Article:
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Keep the discourse coming with public art

POSTED April 12, 2013 7:54 p.m.

I admit it; I'm a fan of Califia. Since 2005, when the 14-foot fountain statue was placed at the corner of Main and Market streets in downtown Turlock, it has evoked many a passionate opinion — mostly negative. But I , for one, am a supporter of the mythical Amazon queen that is supposed to symbolize this area’s connection to the soil and its agricultural vitality.

On my daily drive to work, the colorful bronze and ceramic statue welcomes me to the downtown area, and she has truly become a symbol of Turlock to me. I know that some think an Amazon queen doesn't belong in this Central Valley town; and others take issue with the water that falls from her fingertips, which can at times have a bad odor.

Just like Califia was met with controversy, so has another female ruler, Queen Shamiram.

It's baffling to me that the Queen Shamiram statue has yet to find a home after six years. I don't see the problem. The statue is being generously donated by Turlock resident Narsai David. The 9-foot bronze representation of the first woman to rule an empire is fully clothed, so there's no nudity issues.

Art is an outward expression of inward thoughts and emotions that, when shared, is a medium for discourse and reflection. Public art is an expression of regional identity, a way to memorialize a mark in history or an attempt to prompt community discourse of a particular issue.

If a piece of art is so non-offensive that it prompts no emotional response at all, is it really art? Most artists would say no. The fact that Turlockers are talking about Califia, what she represents and their thoughts and feelings about that, means the public art piece is a success.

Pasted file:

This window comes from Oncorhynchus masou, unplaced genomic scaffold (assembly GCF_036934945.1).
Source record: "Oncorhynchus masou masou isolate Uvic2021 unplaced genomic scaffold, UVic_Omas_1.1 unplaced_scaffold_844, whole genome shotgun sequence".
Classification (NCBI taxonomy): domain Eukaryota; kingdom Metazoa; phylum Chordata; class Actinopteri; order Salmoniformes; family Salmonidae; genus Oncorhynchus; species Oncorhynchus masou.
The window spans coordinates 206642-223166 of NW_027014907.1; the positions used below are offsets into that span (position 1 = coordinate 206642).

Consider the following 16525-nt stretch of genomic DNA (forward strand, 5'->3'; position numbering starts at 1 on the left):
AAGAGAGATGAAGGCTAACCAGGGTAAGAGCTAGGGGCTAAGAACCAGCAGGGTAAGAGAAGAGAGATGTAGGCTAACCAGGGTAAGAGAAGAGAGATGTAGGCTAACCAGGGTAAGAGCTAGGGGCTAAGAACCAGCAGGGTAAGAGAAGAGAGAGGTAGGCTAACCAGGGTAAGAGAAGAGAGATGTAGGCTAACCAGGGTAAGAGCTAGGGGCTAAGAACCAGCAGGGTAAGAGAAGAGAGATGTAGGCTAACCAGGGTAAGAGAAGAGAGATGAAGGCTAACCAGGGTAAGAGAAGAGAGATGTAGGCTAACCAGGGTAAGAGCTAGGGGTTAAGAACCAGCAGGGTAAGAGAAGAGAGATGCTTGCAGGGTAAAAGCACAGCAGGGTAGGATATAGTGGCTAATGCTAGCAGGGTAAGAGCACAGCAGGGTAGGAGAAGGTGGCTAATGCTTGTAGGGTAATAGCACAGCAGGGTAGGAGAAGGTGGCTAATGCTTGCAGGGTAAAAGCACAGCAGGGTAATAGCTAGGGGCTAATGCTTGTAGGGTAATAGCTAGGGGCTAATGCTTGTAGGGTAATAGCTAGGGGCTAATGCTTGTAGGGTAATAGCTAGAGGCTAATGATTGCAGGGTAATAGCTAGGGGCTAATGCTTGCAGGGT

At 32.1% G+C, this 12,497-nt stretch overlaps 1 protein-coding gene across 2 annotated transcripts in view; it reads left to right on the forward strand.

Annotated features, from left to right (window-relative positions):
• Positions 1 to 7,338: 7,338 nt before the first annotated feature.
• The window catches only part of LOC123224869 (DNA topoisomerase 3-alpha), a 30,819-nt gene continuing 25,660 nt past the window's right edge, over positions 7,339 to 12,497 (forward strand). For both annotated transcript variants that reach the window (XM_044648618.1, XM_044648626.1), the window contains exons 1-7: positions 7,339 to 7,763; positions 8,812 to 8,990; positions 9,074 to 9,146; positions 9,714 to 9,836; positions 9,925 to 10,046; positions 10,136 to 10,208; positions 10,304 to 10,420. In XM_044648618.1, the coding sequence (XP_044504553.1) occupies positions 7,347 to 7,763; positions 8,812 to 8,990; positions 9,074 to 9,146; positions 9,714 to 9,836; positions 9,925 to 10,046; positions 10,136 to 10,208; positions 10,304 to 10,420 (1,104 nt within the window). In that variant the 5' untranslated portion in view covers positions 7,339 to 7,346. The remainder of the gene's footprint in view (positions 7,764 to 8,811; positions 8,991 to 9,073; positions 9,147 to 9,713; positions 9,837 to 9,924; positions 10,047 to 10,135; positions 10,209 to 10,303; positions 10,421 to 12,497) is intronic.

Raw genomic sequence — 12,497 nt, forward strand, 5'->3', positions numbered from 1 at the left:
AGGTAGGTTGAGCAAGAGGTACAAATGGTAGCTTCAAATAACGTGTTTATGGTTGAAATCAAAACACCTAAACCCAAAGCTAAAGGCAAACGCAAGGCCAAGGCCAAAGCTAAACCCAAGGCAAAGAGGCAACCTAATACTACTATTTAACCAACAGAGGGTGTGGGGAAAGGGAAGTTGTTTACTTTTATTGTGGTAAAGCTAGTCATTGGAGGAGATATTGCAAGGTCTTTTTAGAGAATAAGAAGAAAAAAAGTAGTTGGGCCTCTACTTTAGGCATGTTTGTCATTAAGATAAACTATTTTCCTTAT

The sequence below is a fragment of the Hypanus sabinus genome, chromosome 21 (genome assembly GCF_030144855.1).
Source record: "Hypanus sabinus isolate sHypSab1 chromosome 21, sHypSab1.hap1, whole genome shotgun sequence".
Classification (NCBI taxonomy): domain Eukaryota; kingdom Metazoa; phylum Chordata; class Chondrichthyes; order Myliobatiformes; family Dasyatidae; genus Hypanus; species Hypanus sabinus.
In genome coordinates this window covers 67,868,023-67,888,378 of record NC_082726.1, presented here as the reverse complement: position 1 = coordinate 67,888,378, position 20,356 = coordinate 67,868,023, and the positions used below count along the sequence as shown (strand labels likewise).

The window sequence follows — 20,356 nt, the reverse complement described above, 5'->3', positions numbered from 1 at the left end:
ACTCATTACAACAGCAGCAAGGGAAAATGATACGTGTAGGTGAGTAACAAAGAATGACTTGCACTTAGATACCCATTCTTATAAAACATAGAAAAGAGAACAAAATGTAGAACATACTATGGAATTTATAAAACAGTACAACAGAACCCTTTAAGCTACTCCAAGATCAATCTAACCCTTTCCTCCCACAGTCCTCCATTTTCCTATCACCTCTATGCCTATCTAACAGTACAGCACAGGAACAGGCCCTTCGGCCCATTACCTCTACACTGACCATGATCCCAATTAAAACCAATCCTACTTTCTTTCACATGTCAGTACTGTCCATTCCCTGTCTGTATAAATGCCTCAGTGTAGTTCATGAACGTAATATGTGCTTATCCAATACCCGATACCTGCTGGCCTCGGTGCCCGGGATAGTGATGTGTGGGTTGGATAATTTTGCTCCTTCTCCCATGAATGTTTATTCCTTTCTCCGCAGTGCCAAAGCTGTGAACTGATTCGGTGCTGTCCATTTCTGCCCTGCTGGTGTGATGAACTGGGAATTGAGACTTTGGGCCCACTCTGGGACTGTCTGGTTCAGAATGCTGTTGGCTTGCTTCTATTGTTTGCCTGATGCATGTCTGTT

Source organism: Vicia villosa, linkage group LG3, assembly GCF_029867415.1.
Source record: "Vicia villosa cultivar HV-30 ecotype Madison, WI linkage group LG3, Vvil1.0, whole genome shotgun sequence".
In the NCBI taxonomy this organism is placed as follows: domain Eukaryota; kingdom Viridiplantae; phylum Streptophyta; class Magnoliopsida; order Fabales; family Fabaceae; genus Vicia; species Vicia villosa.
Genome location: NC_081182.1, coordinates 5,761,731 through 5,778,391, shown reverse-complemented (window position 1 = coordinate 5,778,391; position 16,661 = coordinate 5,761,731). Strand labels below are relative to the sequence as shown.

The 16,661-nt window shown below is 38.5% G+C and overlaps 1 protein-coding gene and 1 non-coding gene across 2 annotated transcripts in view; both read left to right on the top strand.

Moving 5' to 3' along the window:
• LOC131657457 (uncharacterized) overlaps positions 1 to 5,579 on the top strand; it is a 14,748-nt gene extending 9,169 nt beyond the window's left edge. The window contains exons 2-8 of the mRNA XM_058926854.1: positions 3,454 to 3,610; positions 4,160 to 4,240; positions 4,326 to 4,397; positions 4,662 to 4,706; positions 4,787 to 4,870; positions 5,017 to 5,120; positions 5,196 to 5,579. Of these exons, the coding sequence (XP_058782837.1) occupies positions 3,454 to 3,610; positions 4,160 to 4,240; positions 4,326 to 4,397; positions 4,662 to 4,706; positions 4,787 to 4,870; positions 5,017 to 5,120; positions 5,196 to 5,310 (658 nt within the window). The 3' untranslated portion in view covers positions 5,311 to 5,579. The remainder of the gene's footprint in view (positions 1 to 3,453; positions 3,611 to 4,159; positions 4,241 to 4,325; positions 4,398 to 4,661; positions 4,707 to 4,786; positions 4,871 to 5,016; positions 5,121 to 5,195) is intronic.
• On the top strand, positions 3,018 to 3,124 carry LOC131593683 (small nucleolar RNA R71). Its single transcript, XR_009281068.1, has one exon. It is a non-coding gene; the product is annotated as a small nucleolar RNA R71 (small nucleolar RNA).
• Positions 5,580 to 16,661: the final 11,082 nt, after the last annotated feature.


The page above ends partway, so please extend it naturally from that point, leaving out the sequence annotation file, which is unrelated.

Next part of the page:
"No work of art pleases everyone, ever," said Lisa McDermott, former Turlock City Arts Commission liaison and current assistant director of the Carnegie Arts Center and member of the Modesto Public Arts Council.

McDermott has years of experience working with cities, communities and artists with regards to public art.

"For every piece of art there are invariably supporters and contractors. Hopefully, the contractors don't like the way it looks but understand why it's there and what it means. The goal of any good public art program for any community is diverse representation," she said."Different styles, medium, different artists; if they don't like this piece, walk three blocks down and see something they do like. It's not about pleasing everybody all the time.

"Hopefully, with diversity is education. Getting people to engage with art is sometimes hard. With public art they can encounter art without intention. They walk up and encounter public art without no set level of expectation. ..it opens doors for them to encounter other art."

Turlock is already on its way to a diverse public art representation. At City Hall, there is a stained glass window that depicts a Valley scene. The Turlock Police Services building hosts two different public art pieces: Five Core Values and Kids Walk bronze medallions set in the walkway along the facility and Figure in Motion, a steel structure.  The Armillary Sphere positioned on the corner of Monte Vista Avenue and Countryside Drive is also public art. And the City of Turlock celebrated its centennial in 2008 with the placement of a life-sized bronze statue of town founder, John Mitchell, in Central Park.

It's already been six years since David first tried to gift the Queen Shamiram statue to the residents of Turlock. Let's get this done, before Queen Shamiram gives up and finds a new hometown. I'd hate to see Turlock lose this piece of public art, like it did a certain temporary art project that involved lots of four-foot tall eggs.

 

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